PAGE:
9. Ishak K, Baptista A, Bianchi L, Callea F, De Groote J, Gudat F, Denk H, Desmet V, Korb G, MacSween RN: Histological grading and staging of chronic hepatitis. J Hepatol. 1995, 22 (6): 696-699. 10.1016/0168-8278(95)80226-6.View ArticlePubMedGoogle Scholar
  10. Tsukamoto H, Matsuoka M, French SW: Experimental models of hepatic fibrosis: a review. Semin Liver Dis. 1990, 10 (1): 56-65. 10.1055/s-2008-1040457.View ArticlePubMedGoogle Scholar
  11. Sener G, Kabasakal L, Atasoy BM, Erzik C, Velioglu-Ogunc A, Cetinel S, Gedik N, Yegen BC: Ginkgo biloba extract protects against ionizing radiation-induced oxidative organ damage in rats. Pharmacol Res. 2006, 53 (3): 241-252. 10.1016/j.phrs.2005.11.006.View ArticlePubMedGoogle Scholar
  12. Gedik N, Kabasakal L, Sehirli O, Ercan F, Sirvanci S, Keyer-Uysal M, Sener G: Long-term administration of aqueous garlic extract (AGE) alleviates liver fibrosis and oxidative damage induced by biliary obstruction in rats. Life Sci. 2005, 76 (22): 2593-2606. 10.1016/j.lfs.2004.11.021.View ArticlePubMedGoogle Scholar
  13. Marra F, DeFranco R, Robino G, Novo E, Efsen E, Pastacaldi S, Zamara E, Vercelli A, Lottini B, Spirli C, Strazzabosco M, Pinzani M, Parola M: Thiazolidinedione treatment inhibits bile duct proliferation and fibrosis in a rat model of chronic cholestasis. World J Gastroenterol. 2005, 11 (32): 4931-4938.PubMedPubMed CentralGoogle Scholar
  14. Abdel-Salam OM, Baiuomy AR, Ameen A, Hassan NS: A study of unfractionated and low molecular weight heparins in a model of cholestatic liver injury in the rat. Pharmacol Res. 2005, 51 (1): 59-67. 10.1016/j.phrs.2004.04.009.View ArticlePubMedGoogle Scholar
  15. Rivera-Espinosa L, Muriel P, Ordaz Gallo M, Perez-Urizar J, Palma-Aguirre A, Castaneda-Hernandez G: Ketorolac pharmacokinetics in experimental cirrhosis by bile duct ligation in the rat. Ann Hepatol. 2003, 2 (4): 175-181.PubMedGoogle Scholar
  16. Muriel P, Deheza R: Fibrosis and glycogen stores depletion induced by prolonged biliary obstruction in the rat are ameliorated by metadoxine. Liver Int. 2003, 23 (4): 262-268. 10.1034/j.1600-0676.2003.00837.x.View ArticlePubMedGoogle Scholar
  17. Ramalho LN, Ramalho FS, Zucoloto S, Castro-e-Silva Junior O, Correa FM, Elias Junior J, Magalhaes JF: Effect of losartan, an angiotensin II antagonist, on secondary biliary cirrhosis. Hepatogastroenterology. 2002, 49 (48): 1499-1502.PubMedGoogle Scholar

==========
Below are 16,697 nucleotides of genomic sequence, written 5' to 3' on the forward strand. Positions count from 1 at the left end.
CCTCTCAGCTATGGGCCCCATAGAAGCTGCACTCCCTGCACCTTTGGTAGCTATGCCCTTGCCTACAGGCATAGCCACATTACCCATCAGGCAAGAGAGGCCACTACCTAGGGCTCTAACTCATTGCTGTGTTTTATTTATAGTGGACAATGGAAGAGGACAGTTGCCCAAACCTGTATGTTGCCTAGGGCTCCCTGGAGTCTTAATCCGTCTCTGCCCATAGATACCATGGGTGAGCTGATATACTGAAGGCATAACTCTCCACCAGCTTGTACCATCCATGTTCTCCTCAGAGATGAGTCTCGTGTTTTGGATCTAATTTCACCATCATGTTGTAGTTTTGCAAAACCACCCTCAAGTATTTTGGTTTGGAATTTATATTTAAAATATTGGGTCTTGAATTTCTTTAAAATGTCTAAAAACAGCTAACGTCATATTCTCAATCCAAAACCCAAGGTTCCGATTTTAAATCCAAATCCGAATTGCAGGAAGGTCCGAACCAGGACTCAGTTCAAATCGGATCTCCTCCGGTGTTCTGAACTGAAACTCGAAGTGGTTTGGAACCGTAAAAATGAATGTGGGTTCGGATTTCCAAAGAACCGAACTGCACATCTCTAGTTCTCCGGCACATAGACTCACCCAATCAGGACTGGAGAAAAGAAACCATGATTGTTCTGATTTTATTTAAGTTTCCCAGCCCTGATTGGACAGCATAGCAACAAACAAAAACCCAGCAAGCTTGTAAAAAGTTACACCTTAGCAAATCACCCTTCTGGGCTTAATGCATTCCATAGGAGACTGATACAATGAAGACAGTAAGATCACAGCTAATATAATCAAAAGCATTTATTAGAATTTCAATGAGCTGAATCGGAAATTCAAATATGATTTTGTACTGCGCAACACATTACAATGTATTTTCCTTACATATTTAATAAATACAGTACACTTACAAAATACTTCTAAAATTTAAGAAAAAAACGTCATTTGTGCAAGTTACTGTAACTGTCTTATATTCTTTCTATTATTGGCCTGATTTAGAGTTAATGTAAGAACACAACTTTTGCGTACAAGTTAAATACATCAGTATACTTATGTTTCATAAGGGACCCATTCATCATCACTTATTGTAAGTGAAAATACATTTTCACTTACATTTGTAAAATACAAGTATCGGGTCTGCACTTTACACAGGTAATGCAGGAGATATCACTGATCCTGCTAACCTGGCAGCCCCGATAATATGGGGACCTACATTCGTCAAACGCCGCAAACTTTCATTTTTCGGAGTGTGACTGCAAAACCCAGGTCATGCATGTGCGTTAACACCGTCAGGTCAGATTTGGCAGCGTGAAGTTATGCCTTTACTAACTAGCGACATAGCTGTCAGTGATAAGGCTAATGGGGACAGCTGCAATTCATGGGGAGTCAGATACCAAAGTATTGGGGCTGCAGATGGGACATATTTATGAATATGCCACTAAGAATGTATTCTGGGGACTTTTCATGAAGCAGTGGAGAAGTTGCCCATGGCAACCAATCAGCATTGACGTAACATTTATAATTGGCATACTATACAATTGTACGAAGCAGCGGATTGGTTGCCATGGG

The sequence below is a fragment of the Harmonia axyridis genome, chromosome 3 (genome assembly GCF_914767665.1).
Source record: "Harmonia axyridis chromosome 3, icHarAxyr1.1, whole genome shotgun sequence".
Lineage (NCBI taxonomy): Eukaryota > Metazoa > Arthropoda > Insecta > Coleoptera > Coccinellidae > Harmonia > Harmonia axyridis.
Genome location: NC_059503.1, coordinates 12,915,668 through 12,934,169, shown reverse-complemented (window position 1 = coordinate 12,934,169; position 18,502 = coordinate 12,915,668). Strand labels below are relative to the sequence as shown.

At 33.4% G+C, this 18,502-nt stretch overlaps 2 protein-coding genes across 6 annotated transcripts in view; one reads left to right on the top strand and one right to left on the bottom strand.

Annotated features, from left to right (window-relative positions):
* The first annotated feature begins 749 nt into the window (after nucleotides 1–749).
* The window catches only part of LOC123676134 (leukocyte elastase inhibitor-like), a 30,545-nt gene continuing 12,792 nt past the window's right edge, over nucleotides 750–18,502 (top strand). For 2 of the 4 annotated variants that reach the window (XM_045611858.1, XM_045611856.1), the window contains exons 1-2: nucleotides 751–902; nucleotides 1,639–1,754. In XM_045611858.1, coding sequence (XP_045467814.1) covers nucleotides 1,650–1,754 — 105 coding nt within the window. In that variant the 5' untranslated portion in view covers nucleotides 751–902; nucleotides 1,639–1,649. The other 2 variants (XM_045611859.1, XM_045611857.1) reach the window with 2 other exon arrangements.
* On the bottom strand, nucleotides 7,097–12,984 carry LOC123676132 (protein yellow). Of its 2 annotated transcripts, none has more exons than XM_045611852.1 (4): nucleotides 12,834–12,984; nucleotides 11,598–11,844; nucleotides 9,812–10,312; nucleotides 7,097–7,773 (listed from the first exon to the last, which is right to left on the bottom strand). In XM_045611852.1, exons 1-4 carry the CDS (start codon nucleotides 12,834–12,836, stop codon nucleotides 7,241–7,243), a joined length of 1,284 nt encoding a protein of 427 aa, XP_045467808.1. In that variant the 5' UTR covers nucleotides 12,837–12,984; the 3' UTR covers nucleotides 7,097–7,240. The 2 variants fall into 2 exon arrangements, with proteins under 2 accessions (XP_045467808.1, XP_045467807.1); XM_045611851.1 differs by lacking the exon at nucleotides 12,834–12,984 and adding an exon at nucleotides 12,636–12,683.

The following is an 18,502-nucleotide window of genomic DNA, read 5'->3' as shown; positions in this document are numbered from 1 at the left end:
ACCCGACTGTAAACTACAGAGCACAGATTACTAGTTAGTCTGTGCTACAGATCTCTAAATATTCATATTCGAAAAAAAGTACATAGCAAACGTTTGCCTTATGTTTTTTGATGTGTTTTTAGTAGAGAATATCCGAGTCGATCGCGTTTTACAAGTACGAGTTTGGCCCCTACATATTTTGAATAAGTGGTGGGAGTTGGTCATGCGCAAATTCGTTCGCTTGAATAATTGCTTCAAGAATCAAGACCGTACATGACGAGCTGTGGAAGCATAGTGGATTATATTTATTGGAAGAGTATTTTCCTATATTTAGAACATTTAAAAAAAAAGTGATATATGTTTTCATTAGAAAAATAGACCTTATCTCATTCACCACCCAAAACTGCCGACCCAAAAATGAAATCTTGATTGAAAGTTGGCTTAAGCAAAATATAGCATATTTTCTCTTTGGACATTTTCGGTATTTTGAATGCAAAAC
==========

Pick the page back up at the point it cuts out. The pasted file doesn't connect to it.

18. Muriel P: Interferon-alpha preserves erythrocyte and hepatocyte ATPase activities from liver damage induced by prolonged bile duct ligation in the rat. J Appl Toxicol. 1995, 15 (6): 449-453. 10.1002/jat.2550150606.View ArticlePubMedGoogle Scholar
  19. Johnstone JM, Lee EG: A quantitative assessment of the structural changes the rat's liver following obstruction of the common bile duct. Br J Exp Pathol. 1976, 57 (1): 85-94.PubMedPubMed CentralGoogle Scholar
  20. Franco D, Gigou M, Szekely AM, Bismuth H: Portal hypertension after bile duct obstruction: effect of bile diversion on portal pressure in the rat. Arch Surg. 1979, 114 (9): 1064-1067.View ArticlePubMedGoogle Scholar
  21. MacDonald RA, Pechet G: Liver cell regeneration due to biliary obstruction. Archs Path. 1961, 72: 133-141.Google Scholar
  22. Cartter M: Alternative pathways of bilirubin metabolism. Phd Thesis. 1966, London: London UniversityGoogle Scholar
  23. Tarcin O, Avsar K, Demirturk L, Gultepe M, Oktar BK, Ozdogan OC, Tarcin O, Baloglu H, Gurbuz AK: In vivo inefficiency of pentoxifylline and interferon-alpha on hepatic fibrosis in biliary-obstructed rats: assessment by tissue collagen content and prolidase activity. J Gastroenterol Hepatol. 2003, 18 (4): 437-444. 10.1046/j.1440-1746.2003.03004.x.View ArticlePubMedGoogle Scholar
  24. Soylu AR, Aydogdu N, Basaran UN, Altaner S, Tarcin O, Gedik N, Umit H, Tezel A, Dokmeci G, Baloglu H, Ture M, Kutlu K, Kaymak K: Antioxidants vitamin E and C attenuate hepatic fibrosis in biliary-obstructed rats. World J Gastroenterol. 2006, 12 (42): 6835-6841.View ArticlePubMedPubMed CentralGoogle Scholar
  25. Tarcin O, Gedik N, Karakoyun B, Tahan V, Sood G, Celikel C, Tozun N: Serum prolidase and IGF-1 as non-invasive markers of hepatic fibrosis during four different periods after bile-duct ligation in rats. Dig Dis Sci. 2008, 53 (7): 1938-1945. 10.1007/s10620-007-0073-1.View ArticlePubMedGoogle Scholar
  26. Tahan G, Tarcin O, Tahan V, Eren F, Gedik N, Sahan E, Biberoglu N, Guzel S, Bozbas A, Tozun N, Yucel O: The effects of N-acetylcysteine on bile duct ligation-induced liver fibrosis in rats. Dig Dis Sci. 2007, 52 (12): 3348-3354. 10.1007/s10620-006-9717-9.View ArticlePubMedGoogle Scholar
  27. Soylu AR, Altaner S, Aydogdu N, Basaran UN, Tarcin O, Gedik N, H U, Tezel A, Ture M, Kutlu K, Kaymak K: Effects of Vitamins E and C Supplementation on Hepatic Glutathione Peroxidase Activity and Tissue Injury Associated with Ethanol Ingestion in Malnourished Rats. Current Therapeutic Research. 2006, 67 (2): 118-136. 10.1016/j.curtheres.2006.04.007.View ArticlePubMedPubMed CentralGoogle Scholar
  28. Canbakan B, Akin H, Tahan G, Tarcin O, Eren F, Atug O, Tahan V, Imeryuz N, Yapicier O, Avsar E, Tozun N: The effects of pegylated interferon alpha 2b on bile-duct ligation induced liver fibrosis in rats. Ann Hepatol. 2009, 8 (3): 234-240.PubMedGoogle Scholar
  29. Pre-publication history

    1. The pre-publication history for this paper can be accessed here:http://www.biomedcentral.com/1471-230X/11/45/prepub

Copyright

© Tarcin et al; licensee BioMed Central Ltd. 2011

This article is published under license to BioMed Central Ltd. This is an Open Access article distributed under the terms of the Creative Commons Attribution License (http://creativecommons.org/licenses/by/2.0), which permits unrestricted use, distribution, and reproduction in any medium, provided the original work is properly cited.

Advertisement